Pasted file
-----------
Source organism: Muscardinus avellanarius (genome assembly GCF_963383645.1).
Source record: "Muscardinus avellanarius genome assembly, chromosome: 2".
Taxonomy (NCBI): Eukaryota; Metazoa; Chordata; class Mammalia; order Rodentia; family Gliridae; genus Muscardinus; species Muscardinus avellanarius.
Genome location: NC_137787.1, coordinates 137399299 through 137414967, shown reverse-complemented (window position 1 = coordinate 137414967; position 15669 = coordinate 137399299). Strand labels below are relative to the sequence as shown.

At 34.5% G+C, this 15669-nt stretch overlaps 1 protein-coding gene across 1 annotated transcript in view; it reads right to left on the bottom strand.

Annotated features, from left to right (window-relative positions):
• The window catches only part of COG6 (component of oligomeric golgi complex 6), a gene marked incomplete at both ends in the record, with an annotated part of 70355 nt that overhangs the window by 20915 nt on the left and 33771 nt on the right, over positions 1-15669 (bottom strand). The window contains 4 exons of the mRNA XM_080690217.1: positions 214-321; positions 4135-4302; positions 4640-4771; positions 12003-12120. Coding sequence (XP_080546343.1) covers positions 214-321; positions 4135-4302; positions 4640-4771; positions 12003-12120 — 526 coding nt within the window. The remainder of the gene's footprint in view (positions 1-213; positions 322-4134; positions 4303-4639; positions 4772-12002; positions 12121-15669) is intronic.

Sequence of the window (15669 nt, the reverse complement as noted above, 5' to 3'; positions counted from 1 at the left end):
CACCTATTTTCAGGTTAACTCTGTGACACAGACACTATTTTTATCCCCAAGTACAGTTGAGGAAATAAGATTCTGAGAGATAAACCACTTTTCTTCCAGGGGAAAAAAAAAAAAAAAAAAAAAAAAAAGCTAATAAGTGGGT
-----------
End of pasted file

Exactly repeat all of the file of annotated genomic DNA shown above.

Source organism: Muscardinus avellanarius (genome assembly GCF_963383645.1).
Source record: "Muscardinus avellanarius genome assembly, chromosome: 2".
Taxonomy (NCBI): Eukaryota; Metazoa; Chordata; class Mammalia; order Rodentia; family Gliridae; genus Muscardinus; species Muscardinus avellanarius.
Genome location: NC_137787.1, coordinates 137399299 through 137414967, shown reverse-complemented (window position 1 = coordinate 137414967; position 15669 = coordinate 137399299). Strand labels below are relative to the sequence as shown.

At 34.5% G+C, this 15669-nt stretch overlaps 1 protein-coding gene across 1 annotated transcript in view; it reads right to left on the bottom strand.

Annotated features, from left to right (window-relative positions):
• The window catches only part of COG6 (component of oligomeric golgi complex 6), a gene marked incomplete at both ends in the record, with an annotated part of 70355 nt that overhangs the window by 20915 nt on the left and 33771 nt on the right, over positions 1-15669 (bottom strand). The window contains 4 exons of the mRNA XM_080690217.1: positions 214-321; positions 4135-4302; positions 4640-4771; positions 12003-12120. Coding sequence (XP_080546343.1) covers positions 214-321; positions 4135-4302; positions 4640-4771; positions 12003-12120 — 526 coding nt within the window. The remainder of the gene's footprint in view (positions 1-213; positions 322-4134; positions 4303-4639; positions 4772-12002; positions 12121-15669) is intronic.

Sequence of the window (15669 nt, the reverse complement as noted above, 5' to 3'; positions counted from 1 at the left end):
CACCTATTTTCAGGTTAACTCTGTGACACAGACACTATTTTTATCCCCAAGTACAGTTGAGGAAATAAGATTCTGAGAGATAAACCACTTTTCTTCCAGGGGAAAAAAAAAAAAAAAAAAAAAAAAAAGCTAATAAGTGGGT